“Design a Polymeal” competition winner

BMJ 2005; 330 doi: (Published 16 June 2005) Cite this as: BMJ 2005;330:1422

After many months, and many tasting sessions, at last we are able to announce the winner of our Christmas competition (BMJ 18-25 December). The competition was strong and the quality of many recipes was extremely good. In the interests of thorough, hands-on research, we would have liked to cook all the meals in our office kitchen, but the limited equipment (microwave, kettle, and toaster) affected our ability to follow the methods set out in the recipes.

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We finally resorted to the eminent chef Raymond Blanc, whose own Polymeal recipe started the ball rolling for a final decision, see ( His choice of the winner was based on six criteria: presentation, tastes and textures, creativity, method, clarity of setting out the recipe, and adherence to the recommended quantities of the essential ingredients. The winner is Heather A Haywood, a general practitioner at the Camelon Medical Practice, Falkirk; her Polymeal is set out below. Part of her prize is to join the BMJ's editorial board for lunch at their annual meeting, where the meal will be served.

All recipes submitted to the competition can be found on (

Starter—Roasted Red Pepper and Almond Dip, with lots of raw vegetables

80 g almonds, shelled

285 g jar roasted red peppers in olive oil

3 garlic cloves, peeled and finely chopped

2 teaspoons red wine vinegar

2 tablespoons olive oil from the jar of peppers salt and freshly ground black pepper

  1. Preheat oven to 220°C (regulo 7). Place almonds on a baking tray and roast for 8 minutes, until just golden. Allow to cool slightly and then whiz in a blender until fine.

  2. Drain the peppers, reserving 2 tablespoons oil.

  3. Add peppers, garlic, and vinegar to blender and whiz until coarse. With machine running, pour in the oil. Season. Serve with carrot, cucumber, and celery sticks or any other dipping vegetables that come to hand.

Main course—Cod with Red Wine Sauce

4 × 275 g cod steaks

25 g butter

1 tablespoon sunflower oil seasoned flour

For the sauce:

25 g butter, diced and chilled

4 shallots, sliced

100 g streaky bacon, cut into strips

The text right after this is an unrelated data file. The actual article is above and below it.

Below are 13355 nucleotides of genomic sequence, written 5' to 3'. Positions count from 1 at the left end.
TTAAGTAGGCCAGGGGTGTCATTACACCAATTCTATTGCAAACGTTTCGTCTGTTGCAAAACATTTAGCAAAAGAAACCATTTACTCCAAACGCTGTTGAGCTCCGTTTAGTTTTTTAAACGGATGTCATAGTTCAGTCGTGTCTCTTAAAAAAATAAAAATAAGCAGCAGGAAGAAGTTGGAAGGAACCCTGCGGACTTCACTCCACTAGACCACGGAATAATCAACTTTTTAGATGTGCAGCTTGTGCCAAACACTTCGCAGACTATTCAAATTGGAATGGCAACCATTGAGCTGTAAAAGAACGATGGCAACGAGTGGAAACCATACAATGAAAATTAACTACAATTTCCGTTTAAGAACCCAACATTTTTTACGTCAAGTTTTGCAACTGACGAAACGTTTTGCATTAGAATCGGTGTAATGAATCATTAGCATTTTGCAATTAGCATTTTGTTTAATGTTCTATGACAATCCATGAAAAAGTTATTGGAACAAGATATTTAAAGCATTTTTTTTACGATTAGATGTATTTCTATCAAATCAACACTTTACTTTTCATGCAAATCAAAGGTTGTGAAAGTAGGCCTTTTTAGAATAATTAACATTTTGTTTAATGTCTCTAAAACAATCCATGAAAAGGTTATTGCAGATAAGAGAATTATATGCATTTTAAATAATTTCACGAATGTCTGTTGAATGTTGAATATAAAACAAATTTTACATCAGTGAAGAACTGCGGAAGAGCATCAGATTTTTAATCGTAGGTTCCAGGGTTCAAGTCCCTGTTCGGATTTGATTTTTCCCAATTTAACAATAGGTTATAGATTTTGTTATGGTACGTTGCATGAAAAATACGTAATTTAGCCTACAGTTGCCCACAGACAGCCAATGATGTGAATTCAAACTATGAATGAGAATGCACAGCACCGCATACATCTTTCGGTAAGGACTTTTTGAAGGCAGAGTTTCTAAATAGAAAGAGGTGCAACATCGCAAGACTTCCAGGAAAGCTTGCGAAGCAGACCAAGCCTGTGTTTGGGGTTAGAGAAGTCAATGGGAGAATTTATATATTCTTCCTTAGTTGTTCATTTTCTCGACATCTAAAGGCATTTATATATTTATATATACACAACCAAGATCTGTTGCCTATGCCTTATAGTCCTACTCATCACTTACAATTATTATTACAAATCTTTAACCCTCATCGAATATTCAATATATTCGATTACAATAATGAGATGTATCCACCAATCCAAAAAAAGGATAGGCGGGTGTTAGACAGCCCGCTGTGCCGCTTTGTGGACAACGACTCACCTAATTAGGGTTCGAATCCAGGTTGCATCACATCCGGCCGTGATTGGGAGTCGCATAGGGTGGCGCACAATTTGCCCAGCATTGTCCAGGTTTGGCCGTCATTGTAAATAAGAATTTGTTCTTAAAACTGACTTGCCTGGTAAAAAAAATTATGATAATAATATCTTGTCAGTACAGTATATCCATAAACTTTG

150 ml fruity red wine

150 ml chicken stock

2 tablespoons chopped fresh parsley seasoning

  1. Season the cod steaks. Heat oven to 180°C (regulo 4).

  2. Put first portion of butter and oil in a roasting tin and melt over medium heat. Lightly dust both sides of the fish steaks with the flour then lightly brown in the roasting tin. Remove and set aside.

  3. For the sauce, gently fry shallots and bacon in remaining oil. Return the cod to the tin, cover with foil and roast for 15-20 minutes. Transfer fish to an ovenproof dish and keep warm.

  4. Drain any excess fat from tin. Place over a medium heat and add the wine to the shallots and bacon. Bring to boil while stirring and scraping in the sediment. Add the stock and boil until reduced by two thirds. Gradually add the chilled butter, swirling it in to thicken the sauce. Add parsley and season.

  5. Pour a little sauce on to four warmed plates, place cod steaks on top and spoon remaining sauce over.

Serve with boiled new potatoes, steamed broccoli, and momentarily stir fried mangetout.

This recipe allows for three people to have a small glass of wine and one driver to enjoy the aroma in the fish!

Finishers—Marbled Chocolate Fondue

400 g plain bitter chocolate

100 g white chocolate

4 tablespoons white rum—or something from the cupboard

500 g-1 kg fresh fruit, for example strawberries, cherries, bananas, pineapple, kiwis, grapes—anything that will go with chocolate and hang on to the end of a fondue fork 200 g nuts

  1. Toast nuts in a dry pan or in the oven until lightly browned. Cool and then chop finely.

  2. Prepare the fruit and cut into bite size pieces—get your guests to do this at the table or while hanging around your kitchen.

  3. In two separate bowls over hot water melt the plain and white chocolate, or melt them in the microwave. Add 3 tablespoons rum to the plain chocolate, 1 tablespoon to the white. Pour the plain chocolate into the fondue and swirl the white in lightly, using a skewer. Keep barely warm—a constant candle will singe the bottom.

Spear a piece of fruit, dip it into the chocolate without allowing it to be pinched by the opposition, dip into the nuts to coat, and devour—or feed it to whichever guest is pronouncing an opinion with which you are not entirely in agreement.

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